Post # 1
I’m in a huge wine dilemma for my wedding. In a previous board post, I got a list of wines from fellow bees. Now I am debating if I should just do a white blend and a red blend since they encompass more than one flavor aspect or should I do individual Merlot, Cab, Moscato, Pinot Grigio, etc?
Post # 2
It’s all about personal preference. I’d rather have a straight red than a blend, but that’s just me. Figure out what’s most cost effective and go with that– I don’t really think you can go wrong here.
Post # 3
Most people, especially in the US, know wines by grape and it’s easy to know what kind of wine you’ll be getting knowing the grape varietal. That being said, a wine technically only needs 75-85% of a certain grape to be called Pinot Grigio, etc. so if you like Cabernet Sauvignon but wanted a “lighter” version you’d want to pick one that was 80% Cab, 20% Merlot (v. 20% Syrah-a heavier grape).
That was probably way too technical but bottom line I think guests would like to know what they’re drinking versus just saying their option is a red blend or white blend.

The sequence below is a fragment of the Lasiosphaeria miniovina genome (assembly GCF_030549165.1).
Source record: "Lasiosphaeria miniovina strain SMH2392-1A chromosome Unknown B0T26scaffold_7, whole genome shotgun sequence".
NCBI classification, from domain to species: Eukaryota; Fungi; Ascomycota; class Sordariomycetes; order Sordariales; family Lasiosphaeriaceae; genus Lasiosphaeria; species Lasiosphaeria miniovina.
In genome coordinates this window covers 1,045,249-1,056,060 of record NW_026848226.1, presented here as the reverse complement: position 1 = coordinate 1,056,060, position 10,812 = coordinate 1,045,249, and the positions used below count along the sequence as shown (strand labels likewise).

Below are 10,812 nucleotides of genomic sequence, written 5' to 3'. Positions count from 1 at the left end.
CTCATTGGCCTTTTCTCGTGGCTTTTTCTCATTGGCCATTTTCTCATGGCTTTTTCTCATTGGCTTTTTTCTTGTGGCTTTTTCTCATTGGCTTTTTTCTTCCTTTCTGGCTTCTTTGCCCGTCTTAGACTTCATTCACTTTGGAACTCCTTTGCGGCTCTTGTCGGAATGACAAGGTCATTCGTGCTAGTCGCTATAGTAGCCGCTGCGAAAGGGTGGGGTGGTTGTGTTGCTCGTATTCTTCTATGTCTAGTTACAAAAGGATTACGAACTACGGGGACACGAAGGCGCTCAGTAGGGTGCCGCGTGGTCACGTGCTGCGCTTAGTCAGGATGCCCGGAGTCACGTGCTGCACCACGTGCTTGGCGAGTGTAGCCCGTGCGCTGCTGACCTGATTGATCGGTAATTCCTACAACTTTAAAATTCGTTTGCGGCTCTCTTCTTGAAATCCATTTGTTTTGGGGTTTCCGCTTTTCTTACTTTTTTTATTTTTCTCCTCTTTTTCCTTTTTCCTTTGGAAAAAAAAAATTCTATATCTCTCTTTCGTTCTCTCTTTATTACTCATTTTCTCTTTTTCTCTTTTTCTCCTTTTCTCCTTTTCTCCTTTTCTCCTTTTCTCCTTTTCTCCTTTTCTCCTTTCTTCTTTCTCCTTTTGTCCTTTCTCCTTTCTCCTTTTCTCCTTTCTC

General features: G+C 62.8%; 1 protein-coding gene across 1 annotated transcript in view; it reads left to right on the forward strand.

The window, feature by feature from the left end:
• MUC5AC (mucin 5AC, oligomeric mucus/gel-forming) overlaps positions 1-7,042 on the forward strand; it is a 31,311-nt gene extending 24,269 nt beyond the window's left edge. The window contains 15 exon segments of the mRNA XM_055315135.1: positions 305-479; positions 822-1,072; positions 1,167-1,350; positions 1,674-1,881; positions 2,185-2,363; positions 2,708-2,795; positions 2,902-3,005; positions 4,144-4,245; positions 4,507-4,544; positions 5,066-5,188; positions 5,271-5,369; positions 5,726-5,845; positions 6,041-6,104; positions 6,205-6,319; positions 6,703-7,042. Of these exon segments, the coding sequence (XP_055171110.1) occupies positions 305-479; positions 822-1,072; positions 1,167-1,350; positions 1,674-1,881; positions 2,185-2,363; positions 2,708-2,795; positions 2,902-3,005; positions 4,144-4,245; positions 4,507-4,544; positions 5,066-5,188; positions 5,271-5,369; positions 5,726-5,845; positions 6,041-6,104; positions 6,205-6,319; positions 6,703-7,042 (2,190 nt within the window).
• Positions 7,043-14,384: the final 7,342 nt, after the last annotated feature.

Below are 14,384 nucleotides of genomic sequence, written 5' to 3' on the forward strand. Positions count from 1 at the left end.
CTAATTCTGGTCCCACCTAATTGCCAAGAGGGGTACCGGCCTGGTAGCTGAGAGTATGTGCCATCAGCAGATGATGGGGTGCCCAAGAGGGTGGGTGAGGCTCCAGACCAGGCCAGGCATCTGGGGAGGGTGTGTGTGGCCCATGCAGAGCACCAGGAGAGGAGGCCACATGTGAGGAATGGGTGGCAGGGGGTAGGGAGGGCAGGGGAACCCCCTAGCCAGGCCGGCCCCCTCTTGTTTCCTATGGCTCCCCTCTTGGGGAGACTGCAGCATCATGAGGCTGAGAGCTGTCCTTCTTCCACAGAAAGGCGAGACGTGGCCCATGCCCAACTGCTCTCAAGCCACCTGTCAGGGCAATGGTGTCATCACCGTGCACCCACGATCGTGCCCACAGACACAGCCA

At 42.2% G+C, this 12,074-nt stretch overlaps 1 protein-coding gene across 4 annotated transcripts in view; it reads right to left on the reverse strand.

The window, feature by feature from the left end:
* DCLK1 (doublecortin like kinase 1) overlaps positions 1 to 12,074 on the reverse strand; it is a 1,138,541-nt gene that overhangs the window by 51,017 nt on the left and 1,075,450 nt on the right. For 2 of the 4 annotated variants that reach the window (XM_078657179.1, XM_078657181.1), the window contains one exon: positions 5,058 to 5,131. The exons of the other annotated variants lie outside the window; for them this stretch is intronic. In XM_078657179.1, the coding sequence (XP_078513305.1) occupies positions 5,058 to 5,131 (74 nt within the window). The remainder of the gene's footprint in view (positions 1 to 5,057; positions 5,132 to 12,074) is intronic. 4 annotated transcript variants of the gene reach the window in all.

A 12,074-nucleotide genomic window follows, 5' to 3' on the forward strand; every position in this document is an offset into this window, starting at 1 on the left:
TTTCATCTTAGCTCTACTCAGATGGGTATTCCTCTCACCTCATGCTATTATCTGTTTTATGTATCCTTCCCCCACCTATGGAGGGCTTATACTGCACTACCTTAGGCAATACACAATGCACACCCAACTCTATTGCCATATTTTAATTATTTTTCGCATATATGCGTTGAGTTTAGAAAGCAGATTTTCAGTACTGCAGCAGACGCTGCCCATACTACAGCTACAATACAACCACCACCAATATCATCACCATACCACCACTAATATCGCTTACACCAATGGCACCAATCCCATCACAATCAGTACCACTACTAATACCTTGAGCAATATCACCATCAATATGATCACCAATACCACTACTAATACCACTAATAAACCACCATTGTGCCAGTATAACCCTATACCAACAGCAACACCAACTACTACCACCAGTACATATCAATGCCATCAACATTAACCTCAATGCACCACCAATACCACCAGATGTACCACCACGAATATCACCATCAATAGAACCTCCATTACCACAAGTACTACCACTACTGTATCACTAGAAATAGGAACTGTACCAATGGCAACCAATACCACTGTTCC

Post # 4
I would choose two reds and two whites, with your selections covering a variety of tastes.
I think the most crowd-pleasing would be a cabernet (dry red), merlot (mild red), chardonnay (full-bodied white) and pinot grigio (lighter white).
With a varietal, you usually know what you’re getting, flavor-wise. With a blend, it could be full, light, sweet, dry… you don’t know until you try it (or unless you know from the types of grapes used).
Post # 5
I LOVE a wine blend, but I agree with the PP: go with what you can afford. I’m not sure if a blend would be more or less expensive.
Post # 6
I’m having this same issue!! I know that some of the ideas that other bees gave me on wine choices will not go over well with my crowd. Alot of them are sweet wine drinkers (they like sweet red, moscato, and reisling). I can’t go with a cabernet or a merlot because I know overall they will hate it (even though I like them!). I was thinking of just getting a red blend that would benefit everyone and still having a few bottles of Pinot Grigio, Reisling, and sweet red!
Post # 7
Red blends are usually smoother and more complex than straights. I’d go with a red blend, for instance, a merlot-syrah rather than a Cab since cabernet is often too much for peopel who aren’t avid wine drinkers. As for white wine, I feel like a straight will do. White blends aren’t really all that.